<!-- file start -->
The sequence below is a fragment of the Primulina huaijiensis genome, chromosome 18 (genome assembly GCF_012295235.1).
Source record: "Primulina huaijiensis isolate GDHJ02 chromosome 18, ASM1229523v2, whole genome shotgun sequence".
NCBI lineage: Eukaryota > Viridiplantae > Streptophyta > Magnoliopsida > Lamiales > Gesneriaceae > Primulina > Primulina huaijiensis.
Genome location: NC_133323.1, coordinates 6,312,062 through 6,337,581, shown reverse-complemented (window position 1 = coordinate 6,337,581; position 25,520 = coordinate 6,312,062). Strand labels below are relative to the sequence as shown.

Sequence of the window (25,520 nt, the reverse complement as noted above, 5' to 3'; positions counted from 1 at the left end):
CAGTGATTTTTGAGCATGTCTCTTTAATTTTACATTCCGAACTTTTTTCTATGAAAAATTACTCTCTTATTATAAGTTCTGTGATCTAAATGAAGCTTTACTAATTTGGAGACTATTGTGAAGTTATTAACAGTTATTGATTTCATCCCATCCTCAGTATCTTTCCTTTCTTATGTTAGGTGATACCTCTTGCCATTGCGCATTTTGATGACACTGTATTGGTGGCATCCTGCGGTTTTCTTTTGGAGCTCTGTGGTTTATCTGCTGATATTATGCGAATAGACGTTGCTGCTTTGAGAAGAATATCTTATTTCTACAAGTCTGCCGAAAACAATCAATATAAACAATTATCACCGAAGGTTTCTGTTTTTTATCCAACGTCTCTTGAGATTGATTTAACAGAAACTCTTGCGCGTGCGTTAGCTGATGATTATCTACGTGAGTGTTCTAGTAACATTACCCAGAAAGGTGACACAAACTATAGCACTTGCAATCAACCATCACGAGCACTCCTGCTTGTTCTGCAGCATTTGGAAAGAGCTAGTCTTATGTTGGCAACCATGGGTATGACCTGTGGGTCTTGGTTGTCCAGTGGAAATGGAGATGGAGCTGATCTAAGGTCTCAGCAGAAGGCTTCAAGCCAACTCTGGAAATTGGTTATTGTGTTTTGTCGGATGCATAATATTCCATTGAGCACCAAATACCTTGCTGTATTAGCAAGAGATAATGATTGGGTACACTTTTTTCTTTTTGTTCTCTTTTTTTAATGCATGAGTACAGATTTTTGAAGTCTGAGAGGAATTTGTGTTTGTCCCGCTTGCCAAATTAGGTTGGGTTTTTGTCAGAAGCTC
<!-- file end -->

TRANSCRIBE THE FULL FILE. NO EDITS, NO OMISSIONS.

The sequence below is a fragment of the Primulina huaijiensis genome, chromosome 18 (genome assembly GCF_012295235.1).
Source record: "Primulina huaijiensis isolate GDHJ02 chromosome 18, ASM1229523v2, whole genome shotgun sequence".
NCBI lineage: Eukaryota > Viridiplantae > Streptophyta > Magnoliopsida > Lamiales > Gesneriaceae > Primulina > Primulina huaijiensis.
Genome location: NC_133323.1, coordinates 6,312,062 through 6,337,581, shown reverse-complemented (window position 1 = coordinate 6,337,581; position 25,520 = coordinate 6,312,062). Strand labels below are relative to the sequence as shown.

Sequence of the window (25,520 nt, the reverse complement as noted above, 5' to 3'; positions counted from 1 at the left end):
CAGTGATTTTTGAGCATGTCTCTTTAATTTTACATTCCGAACTTTTTTCTATGAAAAATTACTCTCTTATTATAAGTTCTGTGATCTAAATGAAGCTTTACTAATTTGGAGACTATTGTGAAGTTATTAACAGTTATTGATTTCATCCCATCCTCAGTATCTTTCCTTTCTTATGTTAGGTGATACCTCTTGCCATTGCGCATTTTGATGACACTGTATTGGTGGCATCCTGCGGTTTTCTTTTGGAGCTCTGTGGTTTATCTGCTGATATTATGCGAATAGACGTTGCTGCTTTGAGAAGAATATCTTATTTCTACAAGTCTGCCGAAAACAATCAATATAAACAATTATCACCGAAGGTTTCTGTTTTTTATCCAACGTCTCTTGAGATTGATTTAACAGAAACTCTTGCGCGTGCGTTAGCTGATGATTATCTACGTGAGTGTTCTAGTAACATTACCCAGAAAGGTGACACAAACTATAGCACTTGCAATCAACCATCACGAGCACTCCTGCTTGTTCTGCAGCATTTGGAAAGAGCTAGTCTTATGTTGGCAACCATGGGTATGACCTGTGGGTCTTGGTTGTCCAGTGGAAATGGAGATGGAGCTGATCTAAGGTCTCAGCAGAAGGCTTCAAGCCAACTCTGGAAATTGGTTATTGTGTTTTGTCGGATGCATAATATTCCATTGAGCACCAAATACCTTGCTGTATTAGCAAGAGATAATGATTGGGTACACTTTTTTCTTTTTGTTCTCTTTTTTTAATGCATGAGTACAGATTTTTGAAGTCTGAGAGGAATTTGTGTTTGTCCCGCTTGCCAAATTAGGTTGGGTTTTTGTCAGAAGCTC